New School Year, New Priorities at America’s 15 Biggest School Districts: From L.A. to NYC, the Most Pressing Issues Awaiting Educators in September

This weekend, as most of America indulged in barbecue and the last swims of summer, teachers finished lesson plans, parents shopped for last-minute supplies, and students braced themselves for the first day of school. While many campuses have been up and running since early August, the start of school for most of the country begins after Labor Day. The timing offers us a chance to brush up on some of the biggest education news stories affecting the nation’s schools.

Every day at The 74, EduClips offers a rapid roundup of the day’s top education headlines from America’s largest school districts, where more than 4 million students across 11 states attend class every day. You can read previous installments right here. Today, we offer a quick recap on where the top 15 school districts stand at the start of the academic year, and spotlight some of the key issues, debates, and story lines that will await these district leaders as they get back to work today.

MORE ALARMING THAN POTENTIAL TEACHERS STRIKE, LOS ANGELES SCHOOLS FACE FISCAL RECKONING — With United Teachers Los Angeles poised to strike early this fall, labor relations in the Los Angeles Unified School District are particularly tense. But the bigger problem looming on the horizon is to be found on the balance sheet. Skyrocketing employee benefits and plunging enrollment threaten a financial squeeze that one analysis predicts could leave the district $400 million in the red in three years. An L.A. County official has gone so far as to warn board members about the potential appointment of a “fiscal adviser” over the district. “What is certain is that the district faces rocky financial times ahead unless it tightens its belt considerably or finds new infusions of money,” the Los Angeles Times said in a recent editorial. “It’s a problem that won’t go away no matter how many concessions one side or the other wins in the current negotiations.” (Read at the Los Angeles Times)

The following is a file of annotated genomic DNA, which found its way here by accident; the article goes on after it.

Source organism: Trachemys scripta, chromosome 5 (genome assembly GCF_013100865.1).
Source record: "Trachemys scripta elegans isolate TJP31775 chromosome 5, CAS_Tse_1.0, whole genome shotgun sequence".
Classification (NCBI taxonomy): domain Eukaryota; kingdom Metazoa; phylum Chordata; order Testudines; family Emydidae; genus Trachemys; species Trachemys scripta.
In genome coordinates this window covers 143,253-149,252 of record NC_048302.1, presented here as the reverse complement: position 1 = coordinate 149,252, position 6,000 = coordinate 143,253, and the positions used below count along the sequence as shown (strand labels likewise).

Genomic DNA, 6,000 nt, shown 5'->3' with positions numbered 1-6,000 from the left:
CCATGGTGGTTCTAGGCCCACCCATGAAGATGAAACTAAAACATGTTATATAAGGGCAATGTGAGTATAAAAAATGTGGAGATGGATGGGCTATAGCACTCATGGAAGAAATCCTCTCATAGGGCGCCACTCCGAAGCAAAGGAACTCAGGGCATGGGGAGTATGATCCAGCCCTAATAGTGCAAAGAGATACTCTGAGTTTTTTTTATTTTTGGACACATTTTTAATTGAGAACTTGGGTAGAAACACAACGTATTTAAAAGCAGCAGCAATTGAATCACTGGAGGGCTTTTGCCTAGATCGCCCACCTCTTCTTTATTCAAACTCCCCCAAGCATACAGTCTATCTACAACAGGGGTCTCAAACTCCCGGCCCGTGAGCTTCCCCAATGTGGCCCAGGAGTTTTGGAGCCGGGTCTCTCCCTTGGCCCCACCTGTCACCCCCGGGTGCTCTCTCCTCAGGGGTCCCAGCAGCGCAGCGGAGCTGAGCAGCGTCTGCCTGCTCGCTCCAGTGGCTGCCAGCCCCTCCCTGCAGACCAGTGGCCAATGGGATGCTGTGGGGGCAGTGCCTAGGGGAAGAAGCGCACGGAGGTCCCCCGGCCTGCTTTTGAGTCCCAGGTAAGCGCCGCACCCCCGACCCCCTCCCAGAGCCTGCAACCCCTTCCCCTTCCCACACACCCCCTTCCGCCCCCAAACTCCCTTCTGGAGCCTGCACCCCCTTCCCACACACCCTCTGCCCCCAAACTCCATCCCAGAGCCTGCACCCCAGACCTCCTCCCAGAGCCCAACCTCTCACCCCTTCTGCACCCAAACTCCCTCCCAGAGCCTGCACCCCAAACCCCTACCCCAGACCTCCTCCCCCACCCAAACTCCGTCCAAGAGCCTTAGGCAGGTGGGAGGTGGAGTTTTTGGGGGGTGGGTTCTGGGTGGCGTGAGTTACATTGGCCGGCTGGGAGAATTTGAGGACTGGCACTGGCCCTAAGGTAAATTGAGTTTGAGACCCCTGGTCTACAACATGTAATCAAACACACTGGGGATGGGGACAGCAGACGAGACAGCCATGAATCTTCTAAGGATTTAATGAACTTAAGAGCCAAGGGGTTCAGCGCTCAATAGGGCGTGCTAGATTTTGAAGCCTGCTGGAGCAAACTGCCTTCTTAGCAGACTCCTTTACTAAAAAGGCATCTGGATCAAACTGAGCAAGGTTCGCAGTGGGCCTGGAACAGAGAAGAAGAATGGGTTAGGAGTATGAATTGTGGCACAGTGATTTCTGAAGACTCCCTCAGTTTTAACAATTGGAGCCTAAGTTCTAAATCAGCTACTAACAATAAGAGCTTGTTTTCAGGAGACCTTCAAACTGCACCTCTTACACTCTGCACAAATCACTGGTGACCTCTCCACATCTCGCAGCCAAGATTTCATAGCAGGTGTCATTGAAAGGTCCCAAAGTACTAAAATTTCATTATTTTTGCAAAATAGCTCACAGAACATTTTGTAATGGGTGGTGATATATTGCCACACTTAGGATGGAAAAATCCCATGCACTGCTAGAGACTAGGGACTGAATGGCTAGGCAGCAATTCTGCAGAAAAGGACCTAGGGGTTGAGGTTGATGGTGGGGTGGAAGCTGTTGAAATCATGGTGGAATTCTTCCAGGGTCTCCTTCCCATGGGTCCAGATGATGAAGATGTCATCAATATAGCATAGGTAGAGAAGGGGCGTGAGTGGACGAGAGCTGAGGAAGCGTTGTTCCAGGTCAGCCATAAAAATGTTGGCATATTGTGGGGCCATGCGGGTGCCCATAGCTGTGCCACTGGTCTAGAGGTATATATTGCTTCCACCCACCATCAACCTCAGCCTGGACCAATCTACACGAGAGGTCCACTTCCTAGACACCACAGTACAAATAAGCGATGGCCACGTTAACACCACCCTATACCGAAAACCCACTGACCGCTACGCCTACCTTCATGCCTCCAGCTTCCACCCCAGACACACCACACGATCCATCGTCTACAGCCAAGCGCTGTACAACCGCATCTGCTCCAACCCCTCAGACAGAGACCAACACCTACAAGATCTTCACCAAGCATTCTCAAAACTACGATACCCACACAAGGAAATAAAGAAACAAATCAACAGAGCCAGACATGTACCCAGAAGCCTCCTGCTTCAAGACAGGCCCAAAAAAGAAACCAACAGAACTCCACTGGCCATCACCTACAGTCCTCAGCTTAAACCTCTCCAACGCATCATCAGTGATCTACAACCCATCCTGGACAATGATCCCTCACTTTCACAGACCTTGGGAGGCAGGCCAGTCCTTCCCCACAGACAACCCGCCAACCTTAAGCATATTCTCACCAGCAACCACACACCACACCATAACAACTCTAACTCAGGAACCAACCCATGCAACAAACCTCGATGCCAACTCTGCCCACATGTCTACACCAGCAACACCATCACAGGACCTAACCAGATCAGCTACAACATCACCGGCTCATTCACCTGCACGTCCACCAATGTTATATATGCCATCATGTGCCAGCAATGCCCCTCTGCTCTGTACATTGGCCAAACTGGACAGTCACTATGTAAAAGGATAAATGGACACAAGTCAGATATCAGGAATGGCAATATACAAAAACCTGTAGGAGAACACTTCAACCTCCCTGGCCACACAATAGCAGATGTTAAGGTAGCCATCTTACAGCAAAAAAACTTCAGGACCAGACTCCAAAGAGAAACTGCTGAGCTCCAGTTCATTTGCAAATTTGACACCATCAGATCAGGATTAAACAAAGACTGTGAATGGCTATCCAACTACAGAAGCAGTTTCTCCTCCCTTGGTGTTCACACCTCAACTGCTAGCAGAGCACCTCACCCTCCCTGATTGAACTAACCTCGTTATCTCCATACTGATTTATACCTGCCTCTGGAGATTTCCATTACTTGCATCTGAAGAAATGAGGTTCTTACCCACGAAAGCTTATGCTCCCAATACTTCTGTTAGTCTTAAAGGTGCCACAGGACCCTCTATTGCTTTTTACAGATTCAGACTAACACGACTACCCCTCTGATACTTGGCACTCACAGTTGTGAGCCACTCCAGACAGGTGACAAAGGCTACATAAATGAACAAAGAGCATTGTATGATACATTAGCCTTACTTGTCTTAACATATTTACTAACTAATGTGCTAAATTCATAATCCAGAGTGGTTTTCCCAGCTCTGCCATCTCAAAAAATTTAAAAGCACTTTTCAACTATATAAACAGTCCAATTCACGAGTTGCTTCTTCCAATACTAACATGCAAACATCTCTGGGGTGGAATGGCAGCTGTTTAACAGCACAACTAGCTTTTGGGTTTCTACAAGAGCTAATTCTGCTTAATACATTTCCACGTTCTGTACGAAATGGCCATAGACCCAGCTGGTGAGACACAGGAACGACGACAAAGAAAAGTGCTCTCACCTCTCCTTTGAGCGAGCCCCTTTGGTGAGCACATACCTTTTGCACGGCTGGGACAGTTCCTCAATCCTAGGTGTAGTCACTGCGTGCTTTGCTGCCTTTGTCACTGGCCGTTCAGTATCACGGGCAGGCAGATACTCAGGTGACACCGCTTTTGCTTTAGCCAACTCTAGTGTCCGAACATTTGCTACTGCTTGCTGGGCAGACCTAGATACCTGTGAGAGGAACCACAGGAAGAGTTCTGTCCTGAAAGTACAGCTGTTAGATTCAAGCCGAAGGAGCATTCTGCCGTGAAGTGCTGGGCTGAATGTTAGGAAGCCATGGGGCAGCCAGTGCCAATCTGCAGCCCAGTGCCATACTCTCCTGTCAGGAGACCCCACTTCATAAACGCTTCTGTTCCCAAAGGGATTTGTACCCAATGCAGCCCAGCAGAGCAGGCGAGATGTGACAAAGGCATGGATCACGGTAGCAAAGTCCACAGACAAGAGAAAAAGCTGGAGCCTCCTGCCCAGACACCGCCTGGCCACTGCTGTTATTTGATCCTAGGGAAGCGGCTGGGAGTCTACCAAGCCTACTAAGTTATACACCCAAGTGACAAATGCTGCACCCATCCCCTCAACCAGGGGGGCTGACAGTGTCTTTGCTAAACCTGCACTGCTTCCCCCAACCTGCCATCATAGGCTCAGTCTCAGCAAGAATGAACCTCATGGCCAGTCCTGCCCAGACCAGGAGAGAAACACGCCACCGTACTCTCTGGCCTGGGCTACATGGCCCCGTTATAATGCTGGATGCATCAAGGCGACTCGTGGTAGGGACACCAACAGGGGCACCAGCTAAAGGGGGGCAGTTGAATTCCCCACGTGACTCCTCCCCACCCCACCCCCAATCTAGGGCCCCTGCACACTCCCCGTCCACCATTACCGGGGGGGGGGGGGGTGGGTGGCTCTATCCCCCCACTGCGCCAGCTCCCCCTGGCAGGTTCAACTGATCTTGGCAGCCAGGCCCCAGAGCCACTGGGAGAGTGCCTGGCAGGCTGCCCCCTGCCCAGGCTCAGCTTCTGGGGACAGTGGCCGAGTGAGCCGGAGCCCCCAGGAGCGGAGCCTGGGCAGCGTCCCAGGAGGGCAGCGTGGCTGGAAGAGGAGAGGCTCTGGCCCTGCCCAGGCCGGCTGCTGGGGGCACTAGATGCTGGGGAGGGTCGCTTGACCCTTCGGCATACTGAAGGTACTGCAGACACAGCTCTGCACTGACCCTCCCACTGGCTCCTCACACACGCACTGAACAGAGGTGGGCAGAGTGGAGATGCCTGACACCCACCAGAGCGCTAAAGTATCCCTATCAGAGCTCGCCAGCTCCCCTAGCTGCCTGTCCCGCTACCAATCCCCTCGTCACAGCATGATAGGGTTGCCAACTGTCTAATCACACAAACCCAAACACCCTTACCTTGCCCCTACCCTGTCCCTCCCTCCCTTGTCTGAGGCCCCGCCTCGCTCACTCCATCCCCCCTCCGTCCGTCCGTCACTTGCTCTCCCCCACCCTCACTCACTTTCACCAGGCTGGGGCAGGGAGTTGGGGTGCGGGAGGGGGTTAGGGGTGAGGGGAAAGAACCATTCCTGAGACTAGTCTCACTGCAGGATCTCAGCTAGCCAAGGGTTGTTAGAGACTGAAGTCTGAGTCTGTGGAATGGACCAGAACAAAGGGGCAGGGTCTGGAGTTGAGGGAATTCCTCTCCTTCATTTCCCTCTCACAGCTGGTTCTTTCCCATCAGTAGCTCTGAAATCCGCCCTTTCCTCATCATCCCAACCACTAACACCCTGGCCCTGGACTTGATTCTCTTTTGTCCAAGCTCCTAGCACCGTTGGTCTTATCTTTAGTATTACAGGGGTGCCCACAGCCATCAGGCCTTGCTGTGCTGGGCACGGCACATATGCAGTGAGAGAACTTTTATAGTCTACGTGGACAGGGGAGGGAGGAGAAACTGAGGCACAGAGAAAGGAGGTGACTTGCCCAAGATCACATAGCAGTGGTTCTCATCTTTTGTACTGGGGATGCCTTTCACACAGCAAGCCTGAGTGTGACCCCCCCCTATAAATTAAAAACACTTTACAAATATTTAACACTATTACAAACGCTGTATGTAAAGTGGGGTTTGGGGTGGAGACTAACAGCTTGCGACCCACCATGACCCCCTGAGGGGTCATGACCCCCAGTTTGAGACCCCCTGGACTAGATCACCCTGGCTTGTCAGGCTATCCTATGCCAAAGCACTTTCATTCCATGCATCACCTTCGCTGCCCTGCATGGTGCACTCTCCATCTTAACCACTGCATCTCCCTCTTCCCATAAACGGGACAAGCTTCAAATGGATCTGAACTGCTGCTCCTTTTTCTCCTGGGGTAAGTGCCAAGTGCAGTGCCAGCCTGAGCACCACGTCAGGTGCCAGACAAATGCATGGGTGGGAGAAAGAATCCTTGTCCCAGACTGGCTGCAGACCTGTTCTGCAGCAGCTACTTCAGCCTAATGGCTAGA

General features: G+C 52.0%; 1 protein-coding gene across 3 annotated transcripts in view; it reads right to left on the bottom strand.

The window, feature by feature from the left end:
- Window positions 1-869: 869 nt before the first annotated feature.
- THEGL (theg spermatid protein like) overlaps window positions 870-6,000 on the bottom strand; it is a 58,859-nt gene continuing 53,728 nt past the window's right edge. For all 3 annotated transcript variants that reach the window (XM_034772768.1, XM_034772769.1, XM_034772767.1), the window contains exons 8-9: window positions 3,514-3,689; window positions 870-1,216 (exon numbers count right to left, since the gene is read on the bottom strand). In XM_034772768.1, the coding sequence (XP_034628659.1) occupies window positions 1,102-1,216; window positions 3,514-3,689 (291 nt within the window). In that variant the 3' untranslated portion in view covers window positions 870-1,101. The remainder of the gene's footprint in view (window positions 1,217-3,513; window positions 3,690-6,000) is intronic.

REPORT: CHICAGO SCHOOLS’ SEX ABUSE SCANDAL RESULT OF SYSTEMIC FAILURE — Chicago Public Schools continues to reel from a child sex abuse scandal that has led to the resignation or firing of more than 100 employees since 2016. A review from a prominent law firm, prompted by a summer investigation by the Chicago Tribune, found broad failures at all levels of the system that kept officials from preventing and responding to the abuse suffered by students. The report, from Schiff Harden, found that the employees were not consistently trained on district policies and procedures involving sexual misconduct. It further describes how district investigators, understaffed and underfunded, struggled to processes thousands of reports during the 2016-17 school year alone — reports of employee misconduct and potential sexual harassment and notifications sent to the Department of Children and Family Services. (Read at the Chicago Tribune)